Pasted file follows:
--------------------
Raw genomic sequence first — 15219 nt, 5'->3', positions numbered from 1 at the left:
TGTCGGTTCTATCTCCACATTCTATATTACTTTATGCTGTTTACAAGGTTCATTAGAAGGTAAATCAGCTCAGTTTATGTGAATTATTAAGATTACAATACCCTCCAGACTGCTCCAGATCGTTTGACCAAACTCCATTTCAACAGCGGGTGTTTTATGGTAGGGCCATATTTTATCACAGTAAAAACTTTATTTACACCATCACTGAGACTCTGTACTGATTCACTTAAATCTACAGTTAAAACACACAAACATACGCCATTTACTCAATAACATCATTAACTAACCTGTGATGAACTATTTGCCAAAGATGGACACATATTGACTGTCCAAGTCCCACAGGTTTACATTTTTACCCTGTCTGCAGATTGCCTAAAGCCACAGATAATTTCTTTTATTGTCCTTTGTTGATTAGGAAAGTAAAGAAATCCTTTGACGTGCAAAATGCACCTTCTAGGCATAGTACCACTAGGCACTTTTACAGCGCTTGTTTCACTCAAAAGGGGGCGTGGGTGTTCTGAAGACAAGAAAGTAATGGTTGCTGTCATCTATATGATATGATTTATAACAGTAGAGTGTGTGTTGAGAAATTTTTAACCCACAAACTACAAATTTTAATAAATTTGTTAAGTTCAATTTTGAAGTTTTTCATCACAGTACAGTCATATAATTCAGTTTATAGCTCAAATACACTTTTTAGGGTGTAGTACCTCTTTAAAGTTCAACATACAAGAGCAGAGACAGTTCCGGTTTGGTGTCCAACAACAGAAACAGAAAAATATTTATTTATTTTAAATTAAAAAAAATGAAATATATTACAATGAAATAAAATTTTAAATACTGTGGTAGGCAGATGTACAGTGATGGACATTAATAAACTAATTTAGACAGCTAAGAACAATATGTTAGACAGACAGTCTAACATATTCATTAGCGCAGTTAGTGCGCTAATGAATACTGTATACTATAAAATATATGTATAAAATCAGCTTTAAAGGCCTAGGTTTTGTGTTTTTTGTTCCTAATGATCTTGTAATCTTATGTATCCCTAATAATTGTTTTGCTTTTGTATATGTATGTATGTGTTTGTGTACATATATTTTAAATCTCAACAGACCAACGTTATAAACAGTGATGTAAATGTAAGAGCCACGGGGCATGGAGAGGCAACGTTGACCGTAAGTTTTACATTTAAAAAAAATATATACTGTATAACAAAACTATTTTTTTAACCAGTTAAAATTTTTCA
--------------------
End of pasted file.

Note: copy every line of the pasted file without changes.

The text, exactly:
Raw genomic sequence first — 15219 nt, 5'->3', positions numbered from 1 at the left:
TGTCGGTTCTATCTCCACATTCTATATTACTTTATGCTGTTTACAAGGTTCATTAGAAGGTAAATCAGCTCAGTTTATGTGAATTATTAAGATTACAATACCCTCCAGACTGCTCCAGATCGTTTGACCAAACTCCATTTCAACAGCGGGTGTTTTATGGTAGGGCCATATTTTATCACAGTAAAAACTTTATTTACACCATCACTGAGACTCTGTACTGATTCACTTAAATCTACAGTTAAAACACACAAACATACGCCATTTACTCAATAACATCATTAACTAACCTGTGATGAACTATTTGCCAAAGATGGACACATATTGACTGTCCAAGTCCCACAGGTTTACATTTTTACCCTGTCTGCAGATTGCCTAAAGCCACAGATAATTTCTTTTATTGTCCTTTGTTGATTAGGAAAGTAAAGAAATCCTTTGACGTGCAAAATGCACCTTCTAGGCATAGTACCACTAGGCACTTTTACAGCGCTTGTTTCACTCAAAAGGGGGCGTGGGTGTTCTGAAGACAAGAAAGTAATGGTTGCTGTCATCTATATGATATGATTTATAACAGTAGAGTGTGTGTTGAGAAATTTTTAACCCACAAACTACAAATTTTAATAAATTTGTTAAGTTCAATTTTGAAGTTTTTCATCACAGTACAGTCATATAATTCAGTTTATAGCTCAAATACACTTTTTAGGGTGTAGTACCTCTTTAAAGTTCAACATACAAGAGCAGAGACAGTTCCGGTTTGGTGTCCAACAACAGAAACAGAAAAATATTTATTTATTTTAAATTAAAAAAAATGAAATATATTACAATGAAATAAAATTTTAAATACTGTGGTAGGCAGATGTACAGTGATGGACATTAATAAACTAATTTAGACAGCTAAGAACAATATGTTAGACAGACAGTCTAACATATTCATTAGCGCAGTTAGTGCGCTAATGAATACTGTATACTATAAAATATATGTATAAAATCAGCTTTAAAGGCCTAGGTTTTGTGTTTTTTGTTCCTAATGATCTTGTAATCTTATGTATCCCTAATAATTGTTTTGCTTTTGTATATGTATGTATGTGTTTGTGTACATATATTTTAAATCTCAACAGACCAACGTTATAAACAGTGATGTAAATGTAAGAGCCACGGGGCATGGAGAGGCAACGTTGACCGTAAGTTTTACATTTAAAAAAAATATATACTGTATAACAAAACTATTTTTTTAACCAGTTAAAATTTTTCA